Malaysia to pump $4.6 billion into stock market in emergency measure

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Najib-Razak gestureMalaysian Prime Minister Najib Razak said on September 14 an idling government equity investment firm would be reactivated and given 20 billion ringgit ($4.6 billion) to shore up the country’s stock market, amid other measures to support the country’s slowing economy and tumbling currency, amid allegations of corruption against his administration and related street protests.

The respective firm is the government investment arm ValueCap, created in 2002 to “support underperforming shares” of listed companies that continued suffering from the effects of the Asian Financial Crisis in 1998, but was more or less defunct as of late.

Razak, who is also Malaysia’s Finance Minister, said he was confident that the injected cash could “provide a lifeline to the financial market.”

Among ValueCap’s shareholders are key state investment fund Permodalan Nasional Berhad, state-owned Employees Pension Fund (EPF) and Khazanah Nasional Berhad, which Razak said had profited much from ValueCap’s set-up then.

valuecapValueCap, however, was mired in controversy during the Mahathir administration and faced allegations that the fund was meant to be used as a vehicle to bail out underperforming companies seen close to the ruling coalition. The then government denied the allegation, insisting that the investment fund was established to help nudge capable but undervalued companies.

Furthermore, Razak announced that the factory sector would be exempted from import duties until the economy recovers, but did not specify which sectors the exemption would apply to. To strengthen small and medium enterprises, he said an additional $464 million would be given for the Working Capital Guarantee scheme.

Another measure is that government-linked companies have been urged to invest domestically instead of abroad. Razak also reiterated the government did not have plans to impose capital controls.

He said the government’s  Special Economic Committee will continue to monitor the situation and provide short- and long-term policies to tackle any economic downturn periodically.

The Malaysian ringgit currently stands at around 1998 lows, falling beyond 4.31 ringgit to the US dollar in September 14 trading, compared to 3.22 one year ago.

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Malaysian Prime Minister Najib Razak said on September 14 an idling government equity investment firm would be reactivated and given 20 billion ringgit ($4.6 billion) to shore up the country's stock market, amid other measures to support the country's slowing economy and tumbling currency, amid allegations of corruption against his administration and related street protests. The respective firm is the government investment arm ValueCap, created in 2002 to "support underperforming shares" of listed companies that continued suffering from the effects of the Asian Financial Crisis in 1998, but was more or less defunct as of late. Razak, who is also...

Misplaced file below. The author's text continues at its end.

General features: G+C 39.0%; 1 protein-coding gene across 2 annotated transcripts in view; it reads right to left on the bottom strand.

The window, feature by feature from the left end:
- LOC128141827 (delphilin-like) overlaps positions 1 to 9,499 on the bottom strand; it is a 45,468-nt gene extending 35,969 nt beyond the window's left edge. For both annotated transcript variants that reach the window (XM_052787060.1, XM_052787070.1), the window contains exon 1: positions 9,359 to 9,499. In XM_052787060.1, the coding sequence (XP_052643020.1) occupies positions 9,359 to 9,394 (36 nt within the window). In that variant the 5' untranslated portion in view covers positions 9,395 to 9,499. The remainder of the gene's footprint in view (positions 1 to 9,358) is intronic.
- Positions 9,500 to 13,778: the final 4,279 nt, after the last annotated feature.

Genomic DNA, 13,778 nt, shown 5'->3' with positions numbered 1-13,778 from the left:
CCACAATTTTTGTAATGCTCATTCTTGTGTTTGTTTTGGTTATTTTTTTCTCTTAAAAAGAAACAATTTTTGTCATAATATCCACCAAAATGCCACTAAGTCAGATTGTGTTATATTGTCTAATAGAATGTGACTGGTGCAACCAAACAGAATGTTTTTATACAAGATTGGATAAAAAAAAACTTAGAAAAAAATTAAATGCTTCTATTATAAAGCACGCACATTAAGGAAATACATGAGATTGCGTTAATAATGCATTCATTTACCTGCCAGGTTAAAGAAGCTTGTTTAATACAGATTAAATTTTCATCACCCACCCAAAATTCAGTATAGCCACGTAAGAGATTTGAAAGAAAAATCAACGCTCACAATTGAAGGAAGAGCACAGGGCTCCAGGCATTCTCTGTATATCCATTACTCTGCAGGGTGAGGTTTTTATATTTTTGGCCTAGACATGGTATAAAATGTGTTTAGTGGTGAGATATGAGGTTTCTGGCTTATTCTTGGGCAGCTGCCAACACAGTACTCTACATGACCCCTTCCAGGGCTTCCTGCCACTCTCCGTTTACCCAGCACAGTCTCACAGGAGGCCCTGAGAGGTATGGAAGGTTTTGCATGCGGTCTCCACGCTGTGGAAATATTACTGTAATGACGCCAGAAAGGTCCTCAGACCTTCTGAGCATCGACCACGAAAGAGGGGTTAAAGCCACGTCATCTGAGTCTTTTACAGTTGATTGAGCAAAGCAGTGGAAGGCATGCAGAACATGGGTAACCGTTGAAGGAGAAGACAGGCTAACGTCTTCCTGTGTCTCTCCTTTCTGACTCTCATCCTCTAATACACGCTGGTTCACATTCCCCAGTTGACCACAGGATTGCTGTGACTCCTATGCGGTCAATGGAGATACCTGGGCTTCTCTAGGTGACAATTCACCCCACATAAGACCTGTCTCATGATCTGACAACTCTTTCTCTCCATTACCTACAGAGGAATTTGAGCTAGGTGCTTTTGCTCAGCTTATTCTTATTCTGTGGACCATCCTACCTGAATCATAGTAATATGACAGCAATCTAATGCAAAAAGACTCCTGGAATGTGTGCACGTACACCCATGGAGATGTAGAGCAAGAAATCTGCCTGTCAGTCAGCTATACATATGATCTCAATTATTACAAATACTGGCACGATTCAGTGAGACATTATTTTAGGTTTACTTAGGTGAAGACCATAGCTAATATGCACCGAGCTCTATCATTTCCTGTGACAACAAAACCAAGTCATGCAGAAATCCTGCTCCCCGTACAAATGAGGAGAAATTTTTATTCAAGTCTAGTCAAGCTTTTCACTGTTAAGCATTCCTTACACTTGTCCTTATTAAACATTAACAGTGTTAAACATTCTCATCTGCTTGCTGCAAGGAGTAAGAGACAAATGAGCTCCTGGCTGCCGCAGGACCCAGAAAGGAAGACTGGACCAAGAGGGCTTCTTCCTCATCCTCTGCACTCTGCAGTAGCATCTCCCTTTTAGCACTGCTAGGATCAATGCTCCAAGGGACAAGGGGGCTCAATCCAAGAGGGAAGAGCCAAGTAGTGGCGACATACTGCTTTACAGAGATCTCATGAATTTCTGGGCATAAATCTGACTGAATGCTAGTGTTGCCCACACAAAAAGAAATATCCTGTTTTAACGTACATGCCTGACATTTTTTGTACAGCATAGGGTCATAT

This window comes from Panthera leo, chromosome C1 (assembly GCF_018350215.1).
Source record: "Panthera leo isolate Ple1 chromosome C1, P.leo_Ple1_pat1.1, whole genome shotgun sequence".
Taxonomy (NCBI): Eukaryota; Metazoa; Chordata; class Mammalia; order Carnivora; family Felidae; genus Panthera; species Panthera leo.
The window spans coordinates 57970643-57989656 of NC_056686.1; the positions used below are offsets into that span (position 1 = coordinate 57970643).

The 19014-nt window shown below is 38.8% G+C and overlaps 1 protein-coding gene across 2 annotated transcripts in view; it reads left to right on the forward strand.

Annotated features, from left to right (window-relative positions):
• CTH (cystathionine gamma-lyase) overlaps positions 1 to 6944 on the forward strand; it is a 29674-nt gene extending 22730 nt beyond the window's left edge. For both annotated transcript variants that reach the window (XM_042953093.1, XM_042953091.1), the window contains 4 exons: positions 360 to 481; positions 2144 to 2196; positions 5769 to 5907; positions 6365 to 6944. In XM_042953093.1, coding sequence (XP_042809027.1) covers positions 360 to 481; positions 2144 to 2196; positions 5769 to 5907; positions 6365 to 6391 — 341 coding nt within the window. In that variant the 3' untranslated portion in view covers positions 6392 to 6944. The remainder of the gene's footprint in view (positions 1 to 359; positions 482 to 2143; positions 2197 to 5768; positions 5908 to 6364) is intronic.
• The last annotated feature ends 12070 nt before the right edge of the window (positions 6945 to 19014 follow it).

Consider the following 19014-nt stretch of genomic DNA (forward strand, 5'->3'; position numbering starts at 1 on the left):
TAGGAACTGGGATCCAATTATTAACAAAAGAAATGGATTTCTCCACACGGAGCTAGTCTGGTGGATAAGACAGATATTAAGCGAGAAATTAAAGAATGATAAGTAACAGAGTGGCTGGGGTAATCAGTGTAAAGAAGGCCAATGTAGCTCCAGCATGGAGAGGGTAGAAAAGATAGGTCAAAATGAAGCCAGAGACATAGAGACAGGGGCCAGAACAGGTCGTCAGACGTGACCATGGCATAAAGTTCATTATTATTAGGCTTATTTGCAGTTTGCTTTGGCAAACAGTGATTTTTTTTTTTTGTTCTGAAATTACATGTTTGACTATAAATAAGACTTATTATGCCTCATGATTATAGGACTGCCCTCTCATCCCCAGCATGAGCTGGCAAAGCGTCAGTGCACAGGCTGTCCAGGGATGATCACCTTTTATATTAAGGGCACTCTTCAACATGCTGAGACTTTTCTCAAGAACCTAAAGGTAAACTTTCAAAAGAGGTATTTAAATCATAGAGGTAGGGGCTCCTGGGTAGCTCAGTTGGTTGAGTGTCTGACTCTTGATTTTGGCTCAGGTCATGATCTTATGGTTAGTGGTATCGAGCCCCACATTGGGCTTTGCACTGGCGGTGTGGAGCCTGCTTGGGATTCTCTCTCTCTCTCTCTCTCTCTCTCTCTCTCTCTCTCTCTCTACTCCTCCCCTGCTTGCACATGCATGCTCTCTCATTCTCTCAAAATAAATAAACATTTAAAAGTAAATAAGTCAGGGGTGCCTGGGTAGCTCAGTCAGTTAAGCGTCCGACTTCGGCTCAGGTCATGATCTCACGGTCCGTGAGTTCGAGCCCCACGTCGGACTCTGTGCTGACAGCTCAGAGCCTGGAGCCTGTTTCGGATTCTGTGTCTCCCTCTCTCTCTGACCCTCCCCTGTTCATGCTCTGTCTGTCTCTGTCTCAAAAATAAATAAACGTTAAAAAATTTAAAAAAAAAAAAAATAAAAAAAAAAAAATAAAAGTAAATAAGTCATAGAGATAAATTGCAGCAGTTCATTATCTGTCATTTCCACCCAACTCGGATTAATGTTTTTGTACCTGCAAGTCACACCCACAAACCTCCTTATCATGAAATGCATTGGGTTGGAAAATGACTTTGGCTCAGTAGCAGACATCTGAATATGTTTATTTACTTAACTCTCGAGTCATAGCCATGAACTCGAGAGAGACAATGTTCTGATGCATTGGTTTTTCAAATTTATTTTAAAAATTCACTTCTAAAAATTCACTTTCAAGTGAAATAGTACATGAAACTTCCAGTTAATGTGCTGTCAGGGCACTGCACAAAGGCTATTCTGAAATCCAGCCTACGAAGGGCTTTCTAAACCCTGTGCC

Reading Time: 2 minutes

Najib-Razak gestureMalaysian Prime Minister Najib Razak said on September 14 an idling government equity investment firm would be reactivated and given 20 billion ringgit ($4.6 billion) to shore up the country’s stock market, amid other measures to support the country’s slowing economy and tumbling currency, amid allegations of corruption against his administration and related street protests.

The respective firm is the government investment arm ValueCap, created in 2002 to “support underperforming shares” of listed companies that continued suffering from the effects of the Asian Financial Crisis in 1998, but was more or less defunct as of late.

Razak, who is also Malaysia’s Finance Minister, said he was confident that the injected cash could “provide a lifeline to the financial market.”

Among ValueCap’s shareholders are key state investment fund Permodalan Nasional Berhad, state-owned Employees Pension Fund (EPF) and Khazanah Nasional Berhad, which Razak said had profited much from ValueCap’s set-up then.

valuecapValueCap, however, was mired in controversy during the Mahathir administration and faced allegations that the fund was meant to be used as a vehicle to bail out underperforming companies seen close to the ruling coalition. The then government denied the allegation, insisting that the investment fund was established to help nudge capable but undervalued companies.

Furthermore, Razak announced that the factory sector would be exempted from import duties until the economy recovers, but did not specify which sectors the exemption would apply to. To strengthen small and medium enterprises, he said an additional $464 million would be given for the Working Capital Guarantee scheme.

Another measure is that government-linked companies have been urged to invest domestically instead of abroad. Razak also reiterated the government did not have plans to impose capital controls.

He said the government’s  Special Economic Committee will continue to monitor the situation and provide short- and long-term policies to tackle any economic downturn periodically.

The Malaysian ringgit currently stands at around 1998 lows, falling beyond 4.31 ringgit to the US dollar in September 14 trading, compared to 3.22 one year ago.

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